If you're a recent culinary school graduate looking to land your first job in the industry, there are some common interview questions you should be prepared to answer. If you're particularly interested in front-of-house or managerial positions, definitely be ready to pony up the goods, because prospective employers want to know about your work history and your work philosophy as much as your culinary pedigree. The following are some of the most common interview questions and a few ideas on how to answer them in the hopes that you score your dream job:
Where Have You Worked?
When you're asked where you've worked, don't pad your resume. If you've never worked at The Fat Duck, it would be unwise to say you did. In the food service and hospitality industry, people know and talk to each other — even if they're in different countries. All it takes is one quick email to a former colleague or someone who knows someone to get the skinny on you.
Instead, honestly talk about milestones you've reached, any particular awards or kudos you've garnered, influential mentors you've had and how they made a difference. Also, try to answer with a positive bent; laying down a negative energy likely won't get you very far.
How Well Would You Fit In?
Prospective employers want to know how you'll fit into their corporate culture, no matter how small or independent the restaurant you're applying to work in is. This means you should do your homework. When the interviewer asks whether you've eaten at the restaurant before, you should answer "yes" and follow up with points that you liked. He or she may ask you what you'd improve upon, so give that some thought, too. Have at least one well-considered point that can actually help the restaurant improve its business. This will show your employer that you're an observant, intelligent candidate. Also, be ready to ask why you choose to apply to the particular restaurant and why you want to continue in or break into this particular industry.
How Do You Demonstrate Teamwork and Flexibility?
In the hospitality and food service industry, you must always think on your feet and change and respond to needs in a timely manner. To this end, an interviewer may ask you what you did to fill any downtime at a previous job. Your interviewer doesn't want to hear that you were perpetually going outside for a smoke. He or she wants to know that you're proactive, not reactive. Again, if this isn't you, don't fudge it just to get the job. Think of something else that's positive or forward-thinking, because if you get hired and don't live up to your billing, you likely won't last.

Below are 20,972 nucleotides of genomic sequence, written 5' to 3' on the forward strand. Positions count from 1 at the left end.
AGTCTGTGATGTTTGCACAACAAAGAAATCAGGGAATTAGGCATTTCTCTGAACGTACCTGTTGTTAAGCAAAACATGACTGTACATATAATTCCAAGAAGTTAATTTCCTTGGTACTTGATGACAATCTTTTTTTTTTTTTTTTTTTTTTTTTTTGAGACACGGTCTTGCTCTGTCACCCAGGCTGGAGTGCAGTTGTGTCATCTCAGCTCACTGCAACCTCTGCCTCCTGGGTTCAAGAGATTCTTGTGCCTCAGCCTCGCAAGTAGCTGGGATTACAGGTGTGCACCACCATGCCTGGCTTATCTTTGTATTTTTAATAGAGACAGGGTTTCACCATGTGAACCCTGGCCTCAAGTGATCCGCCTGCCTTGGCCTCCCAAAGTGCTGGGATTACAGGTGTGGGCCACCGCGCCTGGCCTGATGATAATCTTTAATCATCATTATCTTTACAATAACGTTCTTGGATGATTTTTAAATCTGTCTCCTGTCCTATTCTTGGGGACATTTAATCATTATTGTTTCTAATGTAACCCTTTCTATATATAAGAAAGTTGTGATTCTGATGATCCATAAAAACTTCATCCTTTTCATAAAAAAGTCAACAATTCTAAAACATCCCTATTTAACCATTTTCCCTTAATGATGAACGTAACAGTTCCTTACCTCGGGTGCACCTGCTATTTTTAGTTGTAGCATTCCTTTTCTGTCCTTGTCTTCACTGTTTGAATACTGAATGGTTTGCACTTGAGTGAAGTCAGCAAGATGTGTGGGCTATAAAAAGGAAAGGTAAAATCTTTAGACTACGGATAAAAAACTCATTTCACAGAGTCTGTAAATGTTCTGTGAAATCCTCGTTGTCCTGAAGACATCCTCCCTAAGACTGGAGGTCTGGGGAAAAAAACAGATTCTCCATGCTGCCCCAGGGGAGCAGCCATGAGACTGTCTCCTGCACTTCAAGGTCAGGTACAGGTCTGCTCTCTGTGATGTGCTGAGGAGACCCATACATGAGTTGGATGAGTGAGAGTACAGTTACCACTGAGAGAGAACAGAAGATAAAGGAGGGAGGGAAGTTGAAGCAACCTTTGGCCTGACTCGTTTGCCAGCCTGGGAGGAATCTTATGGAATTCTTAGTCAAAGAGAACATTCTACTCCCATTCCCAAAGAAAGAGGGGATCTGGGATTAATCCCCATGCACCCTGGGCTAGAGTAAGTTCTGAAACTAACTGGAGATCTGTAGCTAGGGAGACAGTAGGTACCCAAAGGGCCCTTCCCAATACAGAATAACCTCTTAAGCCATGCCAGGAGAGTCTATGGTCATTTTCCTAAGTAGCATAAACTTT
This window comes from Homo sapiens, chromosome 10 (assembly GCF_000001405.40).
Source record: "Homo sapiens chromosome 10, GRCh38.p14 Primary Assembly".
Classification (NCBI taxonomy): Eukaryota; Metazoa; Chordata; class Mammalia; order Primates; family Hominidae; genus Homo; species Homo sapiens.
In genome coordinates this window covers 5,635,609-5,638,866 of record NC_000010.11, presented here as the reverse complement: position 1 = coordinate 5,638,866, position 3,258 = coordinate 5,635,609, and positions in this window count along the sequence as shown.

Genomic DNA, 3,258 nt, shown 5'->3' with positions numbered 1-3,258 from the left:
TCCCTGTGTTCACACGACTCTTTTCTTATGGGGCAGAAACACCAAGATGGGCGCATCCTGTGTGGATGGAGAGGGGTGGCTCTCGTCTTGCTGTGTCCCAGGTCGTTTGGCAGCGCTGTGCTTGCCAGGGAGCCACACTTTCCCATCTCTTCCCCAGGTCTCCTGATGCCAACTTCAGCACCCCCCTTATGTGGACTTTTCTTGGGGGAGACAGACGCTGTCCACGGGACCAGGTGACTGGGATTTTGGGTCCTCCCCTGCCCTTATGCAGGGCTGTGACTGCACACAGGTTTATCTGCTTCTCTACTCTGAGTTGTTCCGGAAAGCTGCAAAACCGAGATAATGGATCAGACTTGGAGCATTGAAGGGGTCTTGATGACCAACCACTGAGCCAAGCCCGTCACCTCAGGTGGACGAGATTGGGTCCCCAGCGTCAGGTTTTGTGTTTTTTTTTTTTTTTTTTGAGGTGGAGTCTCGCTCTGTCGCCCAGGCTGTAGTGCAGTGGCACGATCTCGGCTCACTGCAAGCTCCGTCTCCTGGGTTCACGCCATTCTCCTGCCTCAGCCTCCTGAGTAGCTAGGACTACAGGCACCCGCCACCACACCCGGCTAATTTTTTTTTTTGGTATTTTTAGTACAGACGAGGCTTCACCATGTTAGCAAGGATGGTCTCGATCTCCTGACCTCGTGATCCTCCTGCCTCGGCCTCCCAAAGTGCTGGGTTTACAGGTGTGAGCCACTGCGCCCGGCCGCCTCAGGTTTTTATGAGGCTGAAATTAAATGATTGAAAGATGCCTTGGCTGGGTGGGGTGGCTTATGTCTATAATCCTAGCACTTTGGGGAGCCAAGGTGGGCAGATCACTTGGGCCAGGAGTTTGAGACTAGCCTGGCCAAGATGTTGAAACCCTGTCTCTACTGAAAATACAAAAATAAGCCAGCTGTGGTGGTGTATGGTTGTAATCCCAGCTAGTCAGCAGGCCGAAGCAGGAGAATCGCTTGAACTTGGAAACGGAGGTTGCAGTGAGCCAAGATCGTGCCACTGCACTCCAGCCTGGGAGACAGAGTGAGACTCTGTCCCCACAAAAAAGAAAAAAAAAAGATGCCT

Also, be ready to describe a past managerial decision that was made that you didn't agree with. How did you handle it? Think carefully about what you want to say, because if your answer is laced with negative speech about a former boss, it's unlikely you'll be given a fair shot, no matter how capable you are.
Interview Best Practices
Future employers want to know that you're willing to go the extra mile in offering the very best customer service to patrons. If you hear questions such as "What motivates you?" or "How do you motivate others?" the interviewer wants a concrete example. For example, you might say, "I motivate others by leading by example. I've stayed past my shift to help clean the dining room because we got an eight-top close to closing but chose to serve our guests. To make things easier on my staff, I pitched in and helped clean up so we could all leave earlier."
Finally, think about how you will talk about your greatest accomplishments, something you wish you'd handled differently and, more generally, yourself. Take this opportunity to discuss your passions and why you got into the industry in the first place.
Though going in for any interview may seem daunting, preparing your answers to some of the most common interview questions can make you feel more at ease and impress your interviewer.
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